By John Keegan
Perhaps the writers were worried about the same thing, because the story is as much about Dean and his past as it is about the literal “monster truck”. I find it interesting and somewhat revealing that Dean would have little issue with a bi-racial relationship. It perfectly complements the fact that he perceives the true enemy as being the demonic entities that plague humans regardless of racial considerations.
Of course, that also allowed for some commentary on race relations over the years, which was a bit simplified for my tastes. If the area was so racially divided just a generation earlier, in that part of the country, the likelihood that bi-racial relationships would be tolerated is fairly low. Like it or not, there are large swaths of the country that still hold on to the prejudices and “traditions” of racism, complete with the same level of violence and arrogant cowardice.
It may be that this relative harmony was something that the Mayor set in motion, based on his own morality and common sense. But the writers didn’t quite communicate that (at least, from what I recall), and so it feels more like a social message than a logical plot point. That’s not a bad thing, but it does make it seem like the setting of the episode was designed to tell the audience how the world should be, rather than how it is (with a supernatural underbelly).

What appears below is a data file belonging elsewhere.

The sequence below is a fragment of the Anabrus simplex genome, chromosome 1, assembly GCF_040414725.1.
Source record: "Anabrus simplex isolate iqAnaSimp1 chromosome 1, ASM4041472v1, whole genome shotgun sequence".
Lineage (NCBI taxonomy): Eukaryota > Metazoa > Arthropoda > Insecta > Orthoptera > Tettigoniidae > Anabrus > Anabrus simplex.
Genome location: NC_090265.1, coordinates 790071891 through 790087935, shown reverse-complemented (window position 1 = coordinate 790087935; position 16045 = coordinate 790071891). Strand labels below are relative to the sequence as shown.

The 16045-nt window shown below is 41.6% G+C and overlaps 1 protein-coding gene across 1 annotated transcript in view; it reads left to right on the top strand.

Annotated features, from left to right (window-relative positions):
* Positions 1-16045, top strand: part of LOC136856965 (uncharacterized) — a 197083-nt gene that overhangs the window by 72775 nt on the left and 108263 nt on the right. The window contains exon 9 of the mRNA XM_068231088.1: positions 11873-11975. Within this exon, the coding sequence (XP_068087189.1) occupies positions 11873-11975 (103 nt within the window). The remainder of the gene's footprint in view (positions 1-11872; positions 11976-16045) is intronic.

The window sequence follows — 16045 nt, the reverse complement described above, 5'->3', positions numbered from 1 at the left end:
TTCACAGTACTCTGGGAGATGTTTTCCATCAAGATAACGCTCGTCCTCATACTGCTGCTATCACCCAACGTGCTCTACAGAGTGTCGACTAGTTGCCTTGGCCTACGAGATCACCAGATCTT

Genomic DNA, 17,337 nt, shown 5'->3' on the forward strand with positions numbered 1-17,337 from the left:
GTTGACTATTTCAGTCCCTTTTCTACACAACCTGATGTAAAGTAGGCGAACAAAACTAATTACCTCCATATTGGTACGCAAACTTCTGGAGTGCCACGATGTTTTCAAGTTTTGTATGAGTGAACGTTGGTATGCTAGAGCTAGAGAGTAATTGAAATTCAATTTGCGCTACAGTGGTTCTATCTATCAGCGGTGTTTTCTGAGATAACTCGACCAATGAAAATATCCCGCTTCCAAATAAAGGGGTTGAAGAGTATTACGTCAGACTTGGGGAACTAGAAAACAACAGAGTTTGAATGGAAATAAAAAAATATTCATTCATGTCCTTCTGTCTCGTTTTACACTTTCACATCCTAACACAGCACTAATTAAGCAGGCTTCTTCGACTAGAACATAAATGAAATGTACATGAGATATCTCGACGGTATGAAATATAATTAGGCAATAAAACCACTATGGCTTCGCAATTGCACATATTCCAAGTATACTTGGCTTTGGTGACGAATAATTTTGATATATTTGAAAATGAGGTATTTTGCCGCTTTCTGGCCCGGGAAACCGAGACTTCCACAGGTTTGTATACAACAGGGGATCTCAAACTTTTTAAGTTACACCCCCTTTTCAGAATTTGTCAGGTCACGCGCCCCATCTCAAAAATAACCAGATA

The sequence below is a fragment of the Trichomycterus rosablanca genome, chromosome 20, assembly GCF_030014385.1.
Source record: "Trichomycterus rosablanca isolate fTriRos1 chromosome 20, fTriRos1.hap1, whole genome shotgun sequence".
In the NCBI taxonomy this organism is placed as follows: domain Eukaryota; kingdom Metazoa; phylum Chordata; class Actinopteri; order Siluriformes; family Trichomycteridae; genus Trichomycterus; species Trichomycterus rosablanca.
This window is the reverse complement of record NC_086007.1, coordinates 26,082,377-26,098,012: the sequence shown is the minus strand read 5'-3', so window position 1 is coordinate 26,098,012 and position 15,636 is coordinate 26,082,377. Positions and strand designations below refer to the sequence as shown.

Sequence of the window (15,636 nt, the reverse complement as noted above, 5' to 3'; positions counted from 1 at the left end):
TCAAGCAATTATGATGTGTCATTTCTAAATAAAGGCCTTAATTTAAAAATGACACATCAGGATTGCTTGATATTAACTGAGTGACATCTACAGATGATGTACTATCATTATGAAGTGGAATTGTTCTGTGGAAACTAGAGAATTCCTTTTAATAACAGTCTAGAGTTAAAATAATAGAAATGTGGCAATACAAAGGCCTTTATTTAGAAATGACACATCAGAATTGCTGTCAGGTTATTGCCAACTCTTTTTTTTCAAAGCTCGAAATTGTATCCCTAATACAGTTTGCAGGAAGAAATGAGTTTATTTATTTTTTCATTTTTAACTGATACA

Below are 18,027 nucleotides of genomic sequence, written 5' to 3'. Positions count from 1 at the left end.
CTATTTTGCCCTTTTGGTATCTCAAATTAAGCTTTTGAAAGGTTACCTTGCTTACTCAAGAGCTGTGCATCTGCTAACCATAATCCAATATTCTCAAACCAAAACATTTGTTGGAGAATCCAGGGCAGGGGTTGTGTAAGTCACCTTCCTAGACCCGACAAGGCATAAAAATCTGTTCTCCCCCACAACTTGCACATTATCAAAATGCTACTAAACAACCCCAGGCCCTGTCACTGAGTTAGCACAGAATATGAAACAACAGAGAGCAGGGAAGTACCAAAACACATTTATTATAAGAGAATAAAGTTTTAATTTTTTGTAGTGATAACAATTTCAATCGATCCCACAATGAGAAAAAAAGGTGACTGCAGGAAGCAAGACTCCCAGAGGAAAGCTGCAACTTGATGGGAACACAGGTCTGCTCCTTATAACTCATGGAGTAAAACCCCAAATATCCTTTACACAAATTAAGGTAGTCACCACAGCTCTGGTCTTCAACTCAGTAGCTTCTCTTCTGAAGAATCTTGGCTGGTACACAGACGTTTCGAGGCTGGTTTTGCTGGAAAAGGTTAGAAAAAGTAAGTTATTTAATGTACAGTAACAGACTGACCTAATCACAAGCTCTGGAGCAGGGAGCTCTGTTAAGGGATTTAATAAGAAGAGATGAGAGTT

Imagine, for instance, a subset of the community that knows exactly what’s happening, and chooses to keep the truth hidden to achieve their own goals. It doesn’t mean that this subset had to be overtly racist, but that an underlying prejudice could be revealed when the opportunity presents itself. I was waiting for that to happen, and while it would have been a cliché of sorts, it might have been more substantial that the somewhat idyllic present offered in the episode.
All that said, I loved the dynamic between Dean and Cassie, and it revealed that he and Sam do share (to varying degrees) a desire to find someone outside the family. This helps add something more to Dean’s resentment towards Sam; for a little while, at least, Sam got to have his girl. Of course, that muted Dean’s typical attitude, which is not the ideal situation!
Also non-ideal was the horrible acting job for Mrs. Robinson’s monologue. The intent of the scene was clearly to gain the sympathies of the audience, and while the story and images were aligned with that cause, the acting was so bad that it pulled me out of the scene time and time again. Nor was I particularly sold on the resolution to the crisis. Because those two critical moments didn’t help overcome my initial aversion to the “monster truck”, this episode just didn’t strike me as one of the better efforts.
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